Why saving for retirement is difficult


Saving for retirement is not a priority for many Americans. Current financial opportunities often take precedence and result in delaying or reducing the amount people save for the future. With the average monthly Social Security benefit at $1,335 or $16,020 per year, people need their retirement savings to make up the difference between Social Security and their desired income level. According to Fidelity, sixty-year-olds should have at least eight times their annual salary in savings in order to prepare for a comfortable retirement.

Clearly, the path to retirement is a journey, resulting from an accumulation of choices over many years. Unfortunately along the way, people encounter a myriad of opportunities and challenges that can take them off the path.

According to behavioral economists, saving for retirement is considered cognitively difficult. It requires people to determine how much to save and then have the self-control to follow through to achieve it. Traditional economic reasoning assumes that people are able to make these determinations and do what it takes to make it a reality. Of course, that isn’t necessarily the case. In a recent report from BlackRock, the average Baby Boomer wants to accumulate a nest egg that can support $45,500 a year in retirement income. However, the average retirement portfolio is about $136,000, only enough for an estimated income of $5,440, leaving most people more than $40,000 short of their annual goal.

So, why can’t we save?

Behavioral economics can help us understand what factors influence our behavior. Here are a few examples:

  • Anchoring: If asked to repeat silk five times and then asked what a cow drinks, many respond with milk, but cows drink water. This priming effect occurs when exposure to something influences your subsequent judgments.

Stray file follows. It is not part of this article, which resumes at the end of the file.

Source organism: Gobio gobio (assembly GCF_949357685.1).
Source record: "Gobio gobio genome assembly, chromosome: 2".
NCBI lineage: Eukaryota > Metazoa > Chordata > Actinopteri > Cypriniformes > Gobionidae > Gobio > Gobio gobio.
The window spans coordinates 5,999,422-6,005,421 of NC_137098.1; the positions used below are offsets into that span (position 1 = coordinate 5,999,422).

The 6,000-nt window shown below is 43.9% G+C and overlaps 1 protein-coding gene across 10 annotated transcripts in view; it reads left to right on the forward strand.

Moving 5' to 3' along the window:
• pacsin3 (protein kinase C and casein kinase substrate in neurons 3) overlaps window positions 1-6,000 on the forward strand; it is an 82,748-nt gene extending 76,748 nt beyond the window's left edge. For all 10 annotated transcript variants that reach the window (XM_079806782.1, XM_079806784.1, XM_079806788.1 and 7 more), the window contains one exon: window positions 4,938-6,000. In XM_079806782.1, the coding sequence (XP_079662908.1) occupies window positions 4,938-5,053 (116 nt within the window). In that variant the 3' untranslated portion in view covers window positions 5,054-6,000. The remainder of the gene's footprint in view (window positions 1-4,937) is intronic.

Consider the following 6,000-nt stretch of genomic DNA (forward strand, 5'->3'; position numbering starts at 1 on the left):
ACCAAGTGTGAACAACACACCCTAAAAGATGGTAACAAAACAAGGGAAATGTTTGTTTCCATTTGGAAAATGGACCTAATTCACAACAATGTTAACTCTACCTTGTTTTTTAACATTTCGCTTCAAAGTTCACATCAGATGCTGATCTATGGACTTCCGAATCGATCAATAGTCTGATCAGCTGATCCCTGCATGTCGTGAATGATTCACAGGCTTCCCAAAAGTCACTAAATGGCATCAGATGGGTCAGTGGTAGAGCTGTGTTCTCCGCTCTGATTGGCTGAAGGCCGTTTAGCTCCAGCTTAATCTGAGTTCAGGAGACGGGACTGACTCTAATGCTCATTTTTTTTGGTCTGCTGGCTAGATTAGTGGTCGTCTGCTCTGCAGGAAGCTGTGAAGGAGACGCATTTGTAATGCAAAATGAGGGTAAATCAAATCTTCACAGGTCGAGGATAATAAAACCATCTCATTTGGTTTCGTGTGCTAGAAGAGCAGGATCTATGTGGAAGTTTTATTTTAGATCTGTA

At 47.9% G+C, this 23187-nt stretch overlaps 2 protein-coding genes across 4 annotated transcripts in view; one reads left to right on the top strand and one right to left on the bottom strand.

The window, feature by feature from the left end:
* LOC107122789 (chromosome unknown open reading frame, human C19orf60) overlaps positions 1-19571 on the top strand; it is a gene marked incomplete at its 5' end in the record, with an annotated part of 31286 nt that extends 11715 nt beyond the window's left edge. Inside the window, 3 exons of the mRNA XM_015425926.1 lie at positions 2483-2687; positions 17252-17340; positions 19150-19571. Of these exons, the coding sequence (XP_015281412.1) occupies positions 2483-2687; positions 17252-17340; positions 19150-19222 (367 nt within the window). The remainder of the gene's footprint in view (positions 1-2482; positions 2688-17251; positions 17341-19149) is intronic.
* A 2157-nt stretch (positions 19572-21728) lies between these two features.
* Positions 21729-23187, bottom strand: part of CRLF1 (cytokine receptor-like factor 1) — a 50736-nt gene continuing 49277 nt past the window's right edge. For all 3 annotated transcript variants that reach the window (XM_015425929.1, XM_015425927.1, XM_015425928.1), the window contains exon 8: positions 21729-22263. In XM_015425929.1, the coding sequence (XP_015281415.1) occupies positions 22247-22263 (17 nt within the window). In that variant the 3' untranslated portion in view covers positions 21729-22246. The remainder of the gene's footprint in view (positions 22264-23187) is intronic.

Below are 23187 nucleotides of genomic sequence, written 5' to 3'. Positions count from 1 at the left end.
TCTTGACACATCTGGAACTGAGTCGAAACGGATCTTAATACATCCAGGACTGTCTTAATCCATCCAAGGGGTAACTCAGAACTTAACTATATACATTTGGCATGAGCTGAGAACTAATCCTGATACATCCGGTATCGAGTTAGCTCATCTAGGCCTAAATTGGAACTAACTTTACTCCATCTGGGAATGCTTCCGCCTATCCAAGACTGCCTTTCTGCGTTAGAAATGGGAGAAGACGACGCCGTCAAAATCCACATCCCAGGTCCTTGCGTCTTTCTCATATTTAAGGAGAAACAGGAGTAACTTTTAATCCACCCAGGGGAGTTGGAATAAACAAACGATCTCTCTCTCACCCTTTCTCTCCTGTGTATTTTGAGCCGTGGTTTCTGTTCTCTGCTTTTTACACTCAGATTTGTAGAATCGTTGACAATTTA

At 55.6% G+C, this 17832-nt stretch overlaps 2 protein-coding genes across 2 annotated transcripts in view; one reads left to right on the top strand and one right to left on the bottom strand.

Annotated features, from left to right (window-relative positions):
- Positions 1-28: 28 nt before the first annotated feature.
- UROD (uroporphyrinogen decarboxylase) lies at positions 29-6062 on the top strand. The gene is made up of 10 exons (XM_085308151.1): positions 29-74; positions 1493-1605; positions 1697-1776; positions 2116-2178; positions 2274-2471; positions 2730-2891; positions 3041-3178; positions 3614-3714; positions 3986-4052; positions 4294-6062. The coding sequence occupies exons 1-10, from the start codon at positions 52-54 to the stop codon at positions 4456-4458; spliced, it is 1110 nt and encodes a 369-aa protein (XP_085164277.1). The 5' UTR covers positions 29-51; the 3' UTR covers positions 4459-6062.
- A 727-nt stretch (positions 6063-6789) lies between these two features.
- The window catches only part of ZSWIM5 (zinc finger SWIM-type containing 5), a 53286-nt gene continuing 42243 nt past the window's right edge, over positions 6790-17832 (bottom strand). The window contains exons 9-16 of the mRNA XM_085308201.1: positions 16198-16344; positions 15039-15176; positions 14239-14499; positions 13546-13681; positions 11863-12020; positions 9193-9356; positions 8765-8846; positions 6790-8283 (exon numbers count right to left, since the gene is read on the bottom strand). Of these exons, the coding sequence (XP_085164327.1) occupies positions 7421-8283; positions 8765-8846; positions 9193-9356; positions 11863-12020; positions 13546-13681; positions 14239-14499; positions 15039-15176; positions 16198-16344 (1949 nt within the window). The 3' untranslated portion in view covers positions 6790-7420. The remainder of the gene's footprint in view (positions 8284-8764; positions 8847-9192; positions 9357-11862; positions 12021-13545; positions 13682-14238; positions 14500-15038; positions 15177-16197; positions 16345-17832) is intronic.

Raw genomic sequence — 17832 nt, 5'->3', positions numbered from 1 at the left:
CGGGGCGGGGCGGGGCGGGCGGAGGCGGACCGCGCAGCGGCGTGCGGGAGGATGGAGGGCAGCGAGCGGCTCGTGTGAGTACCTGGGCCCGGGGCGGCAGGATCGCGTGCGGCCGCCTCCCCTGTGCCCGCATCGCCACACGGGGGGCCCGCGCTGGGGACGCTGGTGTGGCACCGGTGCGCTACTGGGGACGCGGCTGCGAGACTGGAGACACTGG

• Loss Aversion: The pain of losing is psychologically nearly twice as powerful as the pleasure of gaining. This leads people to become unwilling to sell an asset at a price less than they paid for it. People will often hold on to an asset, such as property or stocks, even if further depreciation seems likely, just for the chance of getting their money back.
  • IKEA Effect: This effect occurs when a person’s invested labor leads to an unrealistic perception of the value of a product or service. It can distort a person’s value of items, such as their home or property, because they’ve put time and effort into it.
  • Path of Least Resistance: People often find that the easiest thing to do is nothing, a phenomenon called passive decision-making.
  • Availability Heuristic: People make judgments about the likelihood of an event based on how easily an example comes to mind. For instance, investors may judge the quality of an investment based on information that was recently in the news, ignoring other relevant facts.

These factors cloud our ability to take the necessary steps to ensure a secure financial future. Further, people find it difficult to visualize themselves in the future, so they place a higher value on the short-term than in the unknown longer term. To change these patterns, it’s important to create a connection between the current and future, and remove these influences in order to make objective choices for a more secure and comfortable retirement.

For informational purposes only. Not intended as investment advice or a recommendation of any particular security or strategy. Past performance is not indicative of future results. Information prepared from third-party sources is believed to be reliable though its accuracy is not guaranteed. Opinions expressed in this commentary reflect subjective judgments of the author based on conditions at the time of writing and are subject to change without notice. For more information about Wealth Dimensions, including our Form ADV Part 2A Brochure, please visit https://adviserinfo.sec.gov or contact us at 513-554-6000. Please be advised that this material is not intended as legal or tax advice. Accordingly, any tax information provided in this material is not intended and cannot be used by any taxpayer for the purpose of avoiding penalties that may be imposed on the taxpayer.

Schedule A Call

Please fill out the form below and our office will get in touch to schedule a call with our team.